8.1. All visitors wishing to enter the park premises (to which these Park Rules apply) must declare their consent to the voluntary security checks performed by the security staff of Europa-Park. All instructions outlined by the security personnel must be followed. Any lack of cooperation may result in the direct refusal of entry to the park for the unwilling party. The security personnel are authorised to examine visitors who they may deem as posing a threat to safety due to alcohol consumption, drug abuse, or carrying a weapon. All visitors must declare their consent to the possible examination of their clothing, luggage or containers carried on their person.

8.2. Security personnel are authorised to ban visitors who may pose a threat to safety from the park’s environs.

8.3. The same applies to visitors who refuse to submit themselves or their personal effects for security checks. In addition to this, security personnel are authorised to seize any goods deemed not in accordance with the Park Rules (i.e. drugs, weapons, etc.).

8.4. Security personnel are authorised to carry out random security checks on visitors already on the park premises.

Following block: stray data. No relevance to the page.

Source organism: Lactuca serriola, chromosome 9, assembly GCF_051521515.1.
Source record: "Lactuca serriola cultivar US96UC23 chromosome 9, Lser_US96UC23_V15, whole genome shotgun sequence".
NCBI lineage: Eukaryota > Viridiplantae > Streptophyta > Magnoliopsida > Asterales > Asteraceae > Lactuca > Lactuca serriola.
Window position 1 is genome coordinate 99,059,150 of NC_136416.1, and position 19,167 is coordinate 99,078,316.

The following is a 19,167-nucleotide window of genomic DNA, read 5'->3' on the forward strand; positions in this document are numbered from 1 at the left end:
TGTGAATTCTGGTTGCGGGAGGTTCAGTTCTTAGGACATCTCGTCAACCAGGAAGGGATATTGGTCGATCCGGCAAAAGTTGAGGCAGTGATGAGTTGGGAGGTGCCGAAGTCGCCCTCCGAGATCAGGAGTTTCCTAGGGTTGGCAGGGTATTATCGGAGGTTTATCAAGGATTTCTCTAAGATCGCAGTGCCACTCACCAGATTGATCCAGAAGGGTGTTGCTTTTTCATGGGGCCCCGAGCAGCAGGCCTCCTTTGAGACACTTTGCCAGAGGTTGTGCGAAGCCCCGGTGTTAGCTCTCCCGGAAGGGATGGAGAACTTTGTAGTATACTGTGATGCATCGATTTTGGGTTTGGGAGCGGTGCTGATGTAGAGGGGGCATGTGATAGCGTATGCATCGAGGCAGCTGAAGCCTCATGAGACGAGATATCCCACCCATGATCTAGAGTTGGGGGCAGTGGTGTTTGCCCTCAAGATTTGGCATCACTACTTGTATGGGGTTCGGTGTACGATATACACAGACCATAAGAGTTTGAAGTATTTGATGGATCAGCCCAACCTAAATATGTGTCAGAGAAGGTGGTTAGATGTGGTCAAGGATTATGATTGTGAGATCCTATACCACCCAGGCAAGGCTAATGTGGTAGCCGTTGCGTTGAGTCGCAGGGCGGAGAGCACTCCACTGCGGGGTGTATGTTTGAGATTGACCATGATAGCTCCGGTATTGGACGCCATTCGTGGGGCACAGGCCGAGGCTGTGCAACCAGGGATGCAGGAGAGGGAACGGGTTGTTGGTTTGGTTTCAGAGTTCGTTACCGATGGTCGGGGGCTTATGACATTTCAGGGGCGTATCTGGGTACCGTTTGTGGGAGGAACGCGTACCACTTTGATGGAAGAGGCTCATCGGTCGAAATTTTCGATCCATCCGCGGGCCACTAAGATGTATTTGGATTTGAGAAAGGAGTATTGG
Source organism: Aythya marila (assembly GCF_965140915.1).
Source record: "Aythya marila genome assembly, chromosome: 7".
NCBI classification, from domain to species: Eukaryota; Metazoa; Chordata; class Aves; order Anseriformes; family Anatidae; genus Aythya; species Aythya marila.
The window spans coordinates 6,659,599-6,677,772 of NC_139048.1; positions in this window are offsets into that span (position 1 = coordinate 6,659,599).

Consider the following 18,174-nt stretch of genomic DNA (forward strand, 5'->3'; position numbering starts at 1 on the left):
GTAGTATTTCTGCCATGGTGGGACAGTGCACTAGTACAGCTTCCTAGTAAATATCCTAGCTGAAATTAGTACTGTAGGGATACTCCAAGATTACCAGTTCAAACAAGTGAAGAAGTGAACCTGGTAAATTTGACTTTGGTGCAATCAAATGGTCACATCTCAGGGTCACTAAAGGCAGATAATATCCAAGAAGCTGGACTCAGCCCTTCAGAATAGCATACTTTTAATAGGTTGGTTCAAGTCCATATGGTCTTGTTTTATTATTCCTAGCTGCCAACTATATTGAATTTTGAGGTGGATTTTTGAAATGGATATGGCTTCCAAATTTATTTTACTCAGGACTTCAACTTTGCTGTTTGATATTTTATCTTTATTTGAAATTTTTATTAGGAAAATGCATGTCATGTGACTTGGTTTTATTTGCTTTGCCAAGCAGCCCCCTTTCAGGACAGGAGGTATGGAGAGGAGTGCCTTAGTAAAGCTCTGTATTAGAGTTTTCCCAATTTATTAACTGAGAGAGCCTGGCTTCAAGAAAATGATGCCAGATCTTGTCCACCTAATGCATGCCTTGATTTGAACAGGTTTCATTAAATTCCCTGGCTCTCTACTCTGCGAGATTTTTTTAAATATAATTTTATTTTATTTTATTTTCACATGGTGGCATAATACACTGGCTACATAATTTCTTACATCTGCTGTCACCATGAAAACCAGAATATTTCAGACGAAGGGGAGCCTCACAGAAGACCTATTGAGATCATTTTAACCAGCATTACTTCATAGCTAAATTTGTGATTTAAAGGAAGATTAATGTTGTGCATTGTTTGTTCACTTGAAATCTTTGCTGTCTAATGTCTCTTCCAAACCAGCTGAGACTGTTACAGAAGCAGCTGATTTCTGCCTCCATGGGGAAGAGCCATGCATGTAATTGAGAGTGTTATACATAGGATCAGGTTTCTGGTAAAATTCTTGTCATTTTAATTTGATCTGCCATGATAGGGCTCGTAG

• 15
    There might be a difference in definition between a swiss-knife and an "offensive" type knife as they allow piknic in the park and cutting is part of a piknic. but don't take chance, leave it at home.
    – Max
    Commented Jan 29, 2020 at 12:39
  • 4
    Indeed, the linked list of prohibited items includes "pocket knife". Commented Jan 30, 2020 at 12:38
  • 8
    “All visitors […] must declare their consent to the voluntary security checks” — this is obviously some strange usage of the word ‘voluntary’ that I wasn't previously aware of…
    – gidds
    Commented Jan 30, 2020 at 17:49
  • 1
    @gidds I onced bip-ed in an airport at security, and the guy asked me if I was willing to let him touch me to check me. I said "well yes of course, but what if I didn't want?" he then pointed at some policers in the back and said "then they'll do it, and they won't be happy", haha
    – Rafalon
    Commented Jan 31, 2020 at 8:01
  • 2
    @gidds it's voluntary because you can refuse the security check and not enter the park.
    – Kat
    Commented Jan 31, 2020 at 19:04

A couple years ago my family went to Universal Studio. My daughter had two larg-ish knives in her bag and she realized that as we were walking from parking to the gates.

She ended up hiding them under a bush along the path rather than going all the way back to the car.

She picked them up on the way out that evening.

  • 6
    I'd be concerned that if security sees you hiding a knife on the property, that could be cause for them to stop you and question what you're up to. Which might not be the end of the world after you provide an explanation, but it also might be unpleasant. Commented Jan 30, 2020 at 22:53
  • I was also concerned when my daughter caught back up to us much faster than I expected (adult 20yo daughter, so able to go back on her own). Once it was done, it was less of a problem to just wait until leaving to see if they had been discovered. Commented Jan 31, 2020 at 15:46